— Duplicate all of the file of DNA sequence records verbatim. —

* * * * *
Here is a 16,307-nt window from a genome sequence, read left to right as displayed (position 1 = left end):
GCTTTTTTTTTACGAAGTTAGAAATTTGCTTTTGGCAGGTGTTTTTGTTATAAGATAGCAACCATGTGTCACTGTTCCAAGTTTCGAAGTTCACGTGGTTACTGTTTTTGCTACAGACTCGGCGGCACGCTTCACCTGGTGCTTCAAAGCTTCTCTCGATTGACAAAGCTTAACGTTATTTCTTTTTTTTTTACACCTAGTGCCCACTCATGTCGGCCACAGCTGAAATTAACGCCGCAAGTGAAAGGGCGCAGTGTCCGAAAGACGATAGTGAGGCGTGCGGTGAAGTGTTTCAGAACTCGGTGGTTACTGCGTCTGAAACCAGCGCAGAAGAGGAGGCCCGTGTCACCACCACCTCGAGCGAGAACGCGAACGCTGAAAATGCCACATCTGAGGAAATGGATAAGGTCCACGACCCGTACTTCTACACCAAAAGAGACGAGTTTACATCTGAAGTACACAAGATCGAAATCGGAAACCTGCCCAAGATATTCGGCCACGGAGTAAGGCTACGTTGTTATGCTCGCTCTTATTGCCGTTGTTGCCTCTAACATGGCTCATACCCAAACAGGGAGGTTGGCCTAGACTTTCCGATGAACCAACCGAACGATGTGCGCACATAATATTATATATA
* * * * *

Here is a 16,307-nt window from a genome sequence, read left to right as displayed (position 1 = left end):
GCTTTTTTTTTACGAAGTTAGAAATTTGCTTTTGGCAGGTGTTTTTGTTATAAGATAGCAACCATGTGTCACTGTTCCAAGTTTCGAAGTTCACGTGGTTACTGTTTTTGCTACAGACTCGGCGGCACGCTTCACCTGGTGCTTCAAAGCTTCTCTCGATTGACAAAGCTTAACGTTATTTCTTTTTTTTTTACACCTAGTGCCCACTCATGTCGGCCACAGCTGAAATTAACGCCGCAAGTGAAAGGGCGCAGTGTCCGAAAGACGATAGTGAGGCGTGCGGTGAAGTGTTTCAGAACTCGGTGGTTACTGCGTCTGAAACCAGCGCAGAAGAGGAGGCCCGTGTCACCACCACCTCGAGCGAGAACGCGAACGCTGAAAATGCCACATCTGAGGAAATGGATAAGGTCCACGACCCGTACTTCTACACCAAAAGAGACGAGTTTACATCTGAAGTACACAAGATCGAAATCGGAAACCTGCCCAAGATATTCGGCCACGGAGTAAGGCTACGTTGTTATGCTCGCTCTTATTGCCGTTGTTGCCTCTAACATGGCTCATACCCAAACAGGGAGGTTGGCCTAGACTTTCCGATGAACCAACCGAACGATGTGCGCACATAATATTATATATA